Eating organic has the potential to lower the incidence of autism, learning disorders, diabetes, cancer, coronary heart disease, allergies, osteoporosis, migraines, dementia, and hyperactivity.

Organic Food Is Safer
Organic food doesn’t contain pesticides. More than 400 chemical pesticides are routinely used in conventional farming and residues remain on non-organic food even after washing. Children are especially vulnerable to pesticide exposure. One class of pesticides, endocrine disruptors, may be responsible for early puberty and breast cancer. Pesticides are linked to asthma and cancer.

Organic food isn’t genetically modified. Under organic standards, genetically modified (GM) crops and ingredients are prohibited.

Organic animals aren’t given drugs. Organic farming standards prohibit the use of antibiotics, growth hormones and genetically modified vaccines in farm animals. Hormone-laced beef and dairy consumption is correlated with increased rates of breast, testis and prostate cancers.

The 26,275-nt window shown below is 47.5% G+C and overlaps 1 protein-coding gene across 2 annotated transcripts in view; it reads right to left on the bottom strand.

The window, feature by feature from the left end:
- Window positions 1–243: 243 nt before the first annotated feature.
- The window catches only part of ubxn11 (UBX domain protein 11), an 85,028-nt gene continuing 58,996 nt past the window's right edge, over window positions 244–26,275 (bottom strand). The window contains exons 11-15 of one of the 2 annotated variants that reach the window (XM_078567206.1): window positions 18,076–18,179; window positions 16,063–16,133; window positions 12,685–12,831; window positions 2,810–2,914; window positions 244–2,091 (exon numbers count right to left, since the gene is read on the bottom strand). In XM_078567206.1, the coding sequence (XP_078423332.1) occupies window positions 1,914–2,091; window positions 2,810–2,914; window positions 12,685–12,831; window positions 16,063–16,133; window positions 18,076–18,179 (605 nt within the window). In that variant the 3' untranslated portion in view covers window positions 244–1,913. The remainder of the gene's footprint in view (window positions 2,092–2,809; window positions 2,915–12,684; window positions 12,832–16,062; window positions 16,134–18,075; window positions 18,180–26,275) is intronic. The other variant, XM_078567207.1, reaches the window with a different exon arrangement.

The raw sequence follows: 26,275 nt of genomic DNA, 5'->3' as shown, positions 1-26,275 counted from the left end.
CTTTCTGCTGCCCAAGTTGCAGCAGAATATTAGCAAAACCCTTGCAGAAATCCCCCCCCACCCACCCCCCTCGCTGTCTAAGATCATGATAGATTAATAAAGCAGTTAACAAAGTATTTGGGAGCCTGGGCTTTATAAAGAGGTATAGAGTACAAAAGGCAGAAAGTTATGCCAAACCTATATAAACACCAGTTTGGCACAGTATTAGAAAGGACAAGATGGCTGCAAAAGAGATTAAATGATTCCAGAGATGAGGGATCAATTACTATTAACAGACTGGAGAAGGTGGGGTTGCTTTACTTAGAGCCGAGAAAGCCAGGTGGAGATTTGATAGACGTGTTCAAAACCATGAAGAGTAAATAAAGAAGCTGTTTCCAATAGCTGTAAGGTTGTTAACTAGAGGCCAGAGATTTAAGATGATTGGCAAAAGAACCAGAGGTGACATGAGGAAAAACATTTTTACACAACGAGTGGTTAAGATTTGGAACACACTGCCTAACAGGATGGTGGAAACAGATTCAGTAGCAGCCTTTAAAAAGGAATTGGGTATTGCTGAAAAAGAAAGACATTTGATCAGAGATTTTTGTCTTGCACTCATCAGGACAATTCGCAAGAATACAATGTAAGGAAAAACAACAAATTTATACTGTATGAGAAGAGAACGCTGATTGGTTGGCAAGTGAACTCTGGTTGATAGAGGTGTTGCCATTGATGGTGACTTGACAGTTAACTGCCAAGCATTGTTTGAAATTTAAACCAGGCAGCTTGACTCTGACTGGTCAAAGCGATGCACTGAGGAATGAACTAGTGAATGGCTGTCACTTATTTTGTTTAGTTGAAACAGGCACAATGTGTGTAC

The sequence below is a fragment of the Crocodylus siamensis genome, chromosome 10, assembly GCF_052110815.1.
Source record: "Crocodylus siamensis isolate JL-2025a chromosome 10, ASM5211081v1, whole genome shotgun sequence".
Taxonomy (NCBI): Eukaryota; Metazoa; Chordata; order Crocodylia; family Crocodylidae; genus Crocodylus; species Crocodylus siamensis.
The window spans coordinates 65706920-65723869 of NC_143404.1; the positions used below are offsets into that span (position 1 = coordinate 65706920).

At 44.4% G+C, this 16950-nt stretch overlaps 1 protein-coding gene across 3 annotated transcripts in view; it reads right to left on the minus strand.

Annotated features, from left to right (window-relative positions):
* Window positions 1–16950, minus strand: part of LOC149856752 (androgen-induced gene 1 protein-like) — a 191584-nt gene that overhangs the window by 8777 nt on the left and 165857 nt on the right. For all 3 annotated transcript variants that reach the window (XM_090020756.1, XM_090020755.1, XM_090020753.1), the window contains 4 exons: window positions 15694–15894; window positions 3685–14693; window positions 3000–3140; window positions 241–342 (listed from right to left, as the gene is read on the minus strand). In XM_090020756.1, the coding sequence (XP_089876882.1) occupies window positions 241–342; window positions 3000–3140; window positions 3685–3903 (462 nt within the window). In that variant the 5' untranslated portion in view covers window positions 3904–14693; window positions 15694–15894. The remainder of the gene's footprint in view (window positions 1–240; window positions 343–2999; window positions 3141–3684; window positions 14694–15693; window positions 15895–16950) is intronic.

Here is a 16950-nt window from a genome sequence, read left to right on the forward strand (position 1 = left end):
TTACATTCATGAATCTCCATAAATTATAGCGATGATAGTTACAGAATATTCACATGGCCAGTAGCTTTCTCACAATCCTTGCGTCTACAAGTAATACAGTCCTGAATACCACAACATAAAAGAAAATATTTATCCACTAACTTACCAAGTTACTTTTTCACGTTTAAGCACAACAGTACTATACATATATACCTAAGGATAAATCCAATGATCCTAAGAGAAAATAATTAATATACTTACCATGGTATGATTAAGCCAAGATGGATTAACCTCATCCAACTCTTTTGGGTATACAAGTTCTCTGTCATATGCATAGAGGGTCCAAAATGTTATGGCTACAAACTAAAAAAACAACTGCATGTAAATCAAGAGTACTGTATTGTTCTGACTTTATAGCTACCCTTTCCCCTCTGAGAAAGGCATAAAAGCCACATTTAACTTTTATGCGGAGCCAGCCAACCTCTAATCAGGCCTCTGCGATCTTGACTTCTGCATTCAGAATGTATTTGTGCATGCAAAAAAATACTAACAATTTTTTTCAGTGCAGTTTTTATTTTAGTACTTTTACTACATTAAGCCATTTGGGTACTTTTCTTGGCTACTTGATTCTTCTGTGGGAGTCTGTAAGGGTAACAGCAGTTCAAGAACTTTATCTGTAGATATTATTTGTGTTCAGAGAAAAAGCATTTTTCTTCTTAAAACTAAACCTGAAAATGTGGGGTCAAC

Organic crops aren’t fertilized with toxic sewage sludge or coal waste, or irrigated with E. coli contaminated sewage water.

Organic food contains less illness-inducing bacteria. Organic chicken is free of salmonella and has a reduced incidence of campylobacter.

Comments

  1. I always think organic food is expensive and not so tasty, but this place seems worth giving it a try! :D

  2. We walked past this place the other day but didn’t go in. Aiyak!

  3. ah, i miss quinoa, and hello to Chef Ryan!

  4. “But if you’re using X amount of jet fuel to get it to KL, and that doesn’t make sense. So forget the nectarines. Buy something local.”

    Hear, hear! Totally agree with that. Makan lah durian… (Ade durian organik tak?)

  5. When organic food is not only more sustainable, but also this delicious, then it only makes sense to go local.

    • I agree Ted! Not always easy here in Malaysia but more and more people are becoming aware of the importance of eating local

  6. You had me at the nasi ulam. Go, local, go!

  7. I’m all in for organic food, but feel the same way – that shipping it across the world defeats the purpose. Local is key. Sustainable farming practices, local and organic – they all play a part.